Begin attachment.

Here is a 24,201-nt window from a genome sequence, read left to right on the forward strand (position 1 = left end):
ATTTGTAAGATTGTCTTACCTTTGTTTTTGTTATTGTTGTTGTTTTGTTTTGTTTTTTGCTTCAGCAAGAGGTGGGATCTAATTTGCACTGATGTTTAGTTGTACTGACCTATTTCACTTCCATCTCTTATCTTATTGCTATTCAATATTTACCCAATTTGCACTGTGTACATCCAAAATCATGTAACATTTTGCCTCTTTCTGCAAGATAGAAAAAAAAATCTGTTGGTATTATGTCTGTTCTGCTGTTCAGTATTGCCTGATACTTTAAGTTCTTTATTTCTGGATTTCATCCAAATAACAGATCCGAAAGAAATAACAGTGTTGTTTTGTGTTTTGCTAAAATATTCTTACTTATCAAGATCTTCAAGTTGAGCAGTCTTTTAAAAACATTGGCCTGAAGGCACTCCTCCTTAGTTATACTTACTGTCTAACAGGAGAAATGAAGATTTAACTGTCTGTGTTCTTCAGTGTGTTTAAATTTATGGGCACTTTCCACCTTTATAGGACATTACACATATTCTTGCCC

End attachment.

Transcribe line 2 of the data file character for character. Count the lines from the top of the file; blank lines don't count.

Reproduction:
ATTTGTAAGATTGTCTTACCTTTGTTTTTGTTATTGTTGTTGTTTTGTTTTGTTTTTTGCTTCAGCAAGAGGTGGGATCTAATTTGCACTGATGTTTAGTTGTACTGACCTATTTCACTTCCATCTCTTATCTTATTGCTATTCAATATTTACCCAATTTGCACTGTGTACATCCAAAATCATGTAACATTTTGCCTCTTTCTGCAAGATAGAAAAAAAAATCTGTTGGTATTATGTCTGTTCTGCTGTTCAGTATTGCCTGATACTTTAAGTTCTTTATTTCTGGATTTCATCCAAATAACAGATCCGAAAGAAATAACAGTGTTGTTTTGTGTTTTGCTAAAATATTCTTACTTATCAAGATCTTCAAGTTGAGCAGTCTTTTAAAAACATTGGCCTGAAGGCACTCCTCCTTAGTTATACTTACTGTCTAACAGGAGAAATGAAGATTTAACTGTCTGTGTTCTTCAGTGTGTTTAAATTTATGGGCACTTTCCACCTTTATAGGACATTACACATATTCTTGCCC